Stu Ungar Profile

Posted by Bill "zimba" Seibert at 01 April 2011 03:53
The late Stu Ungar is one of the true legends of the poker world. He is the only poker player to have ever won the World Series of Poker Main Event three times (1980, 1981, and 1997). Johnny Moss has three WSOP titles, but his first was obtained by a vote of the players, not by winning a tournament. Ungar won two more bracelets in 1981 and 1983 to bring his total to five. He had 15 cashes in the WSOP in total. He is also the only person to win Amarillo Slim's Super Bowl of Poker three times (1984, 1988, and 1989), the world's second most prestigious poker title during its time. Stu Ungar was inducted posthumously into the Poker Hall of Fame in 2001. Ungar was born September 8, 1953 on the Lower East Side of New York City and passed away November 22, 1998 in a Las Vegas hotel.

Things you might not know:
  • Ungar was born to Jewish parents and raised on Manhattan's Lower East Side.
  • Ungar's father was a loan shark and ran a bar/social club that hosted gambling, which was how Stu was introduced to the gambling world and poker.
  • Ungar was gifted in school and skipped seventh grade, but then dropped out of school in tenth grade.
  • Ungar's father died of a heart attack during his teens, and he fell under the tutelage of Victor Romano, noted gambler and organized crime figure.
  • Ungar was also a professional gin rummy player, considered one of the best players of all time.
  • Ungar once beat a top player Harry "Yonkie" Stein 86 straight games of Hollywood Gin.
  • Ungar first visited Las Vegas in 1977 and ventured into poker when he could no longer get any action from opponents or even the casinos because he was so successful at gin.
  • Ungar was infamous for his arrogance and criticism of other players he felt were inferior.
  • Ungar once said "I never want to be called a 'good loser.' Show me a good loser and I'll just show you a loser."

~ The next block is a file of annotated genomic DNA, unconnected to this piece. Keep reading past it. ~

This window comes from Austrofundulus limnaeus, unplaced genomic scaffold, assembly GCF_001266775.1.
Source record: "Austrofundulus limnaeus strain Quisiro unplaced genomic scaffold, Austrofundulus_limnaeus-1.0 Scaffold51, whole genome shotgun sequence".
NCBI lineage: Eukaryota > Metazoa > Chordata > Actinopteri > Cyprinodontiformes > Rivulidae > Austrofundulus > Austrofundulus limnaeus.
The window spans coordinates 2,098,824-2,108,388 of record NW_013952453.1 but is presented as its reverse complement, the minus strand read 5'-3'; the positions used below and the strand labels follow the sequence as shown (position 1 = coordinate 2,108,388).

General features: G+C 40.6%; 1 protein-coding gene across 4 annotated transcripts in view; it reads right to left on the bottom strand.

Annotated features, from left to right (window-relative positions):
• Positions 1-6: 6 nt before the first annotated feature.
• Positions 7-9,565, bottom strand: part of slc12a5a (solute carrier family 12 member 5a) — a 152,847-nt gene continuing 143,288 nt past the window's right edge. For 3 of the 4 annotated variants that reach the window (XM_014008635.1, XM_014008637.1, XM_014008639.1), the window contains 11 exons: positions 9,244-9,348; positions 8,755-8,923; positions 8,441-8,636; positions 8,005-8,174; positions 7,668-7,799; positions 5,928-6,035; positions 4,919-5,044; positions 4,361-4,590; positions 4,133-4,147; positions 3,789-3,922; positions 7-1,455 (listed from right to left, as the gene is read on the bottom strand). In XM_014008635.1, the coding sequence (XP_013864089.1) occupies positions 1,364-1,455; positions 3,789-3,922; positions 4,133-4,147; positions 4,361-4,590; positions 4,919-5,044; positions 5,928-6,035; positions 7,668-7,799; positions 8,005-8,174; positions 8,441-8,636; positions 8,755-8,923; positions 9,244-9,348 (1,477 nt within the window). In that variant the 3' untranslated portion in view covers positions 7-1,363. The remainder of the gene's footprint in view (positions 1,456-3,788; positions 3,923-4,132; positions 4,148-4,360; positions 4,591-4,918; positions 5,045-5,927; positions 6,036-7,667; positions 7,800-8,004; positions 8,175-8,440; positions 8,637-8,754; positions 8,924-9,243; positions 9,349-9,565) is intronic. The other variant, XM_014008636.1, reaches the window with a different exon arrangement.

• Ungar's first WSOP was in 1980 which he won defeating Doyle Brunson to become the youngest champion in its history, later surpassed by Phil Hellmuth in 1989 and others after that.
  • Ungar was nearly banned from defending his title the next year when he spat in the face of a dealer after losing a sizable pot in a high stakes game. Jack Binion was able to convince his father, the casino owner, to allow him to play for the notoriety.
  • Ungar's genius level IQ and great memory also contributed to his success at blackjack, where he often was banned from playing in casino's due to his unparalleled success.
  • Ungar won a $100,000 prop bet in 1977 with Bog Stupak, a casino owner, that he could count down a six-deck shoe and determine what the final card in the shoe was. Ungar won the bet.
  • Ungar's success led to extremes of Vegas high living often tipping with $100 bills. He had a number of vices and eventually became an addict doing cocaine regularly once his mother passed away in 1979.
  • Ungar overdosed on coke during the 1990 WSOP Main Event in his hotel room. However, he had such a chip lead that even when the dealers kept taking his blinds out every time around the table Ungar still finished 9th and pocketed $20,500.
  • Ungar lost most of his winnings at the poker table to an assortment of sports betting, horse or assorted prop bets.
  • Ungar's friends, including Mike Sexton, encouraged Ungar to enter drug rehab, which he refused.
  • Ungar, although deeply in debt, was staked for the 1997 WSOP by friend and pro Billy Baxter. He wore sunglasses to hid the fact that his nostrils had collapsed from cocaine abuse. But that didn't deter him from winning the tournament.
  • Ungar's life was made into a movie High Roller: The Stu Ungar Story in 2003.
Stu "the kid" Ungar is generally considered one of the most brilliant poker, gin and blackjack players ever. Many players marveled at his ultra-aggressive style and almost clairvoyant ability to see his opponent's hole cards. He only played in 30 major No Limit Hold'em championship events in his life and won 10 of them. Amazingly he won over $30 million during his poker career, only to die with no assets to his name.

During the 1992 World Series of Poker, Ungar faced off against Mansour Matloubi in a series of $50,000 buy-in no limit hold'em heads-up freezeout events. On the final hand of the game, Matloubi tried to bluff Ungar all-in for $32,000 on the river with a board of 3-3-7-K-Q. Ungar, who held 10-9, thought for a few seconds and said to Matloubi, "You have 4-5 or 5-6 so I'm gonna call you with this" and flipped over his 10-high to win the pot and bust Matloubi, who in fact held exactly what Ungar said he did.

Ungar documentary video and coverage from the 1997 World Series of Poker final table:

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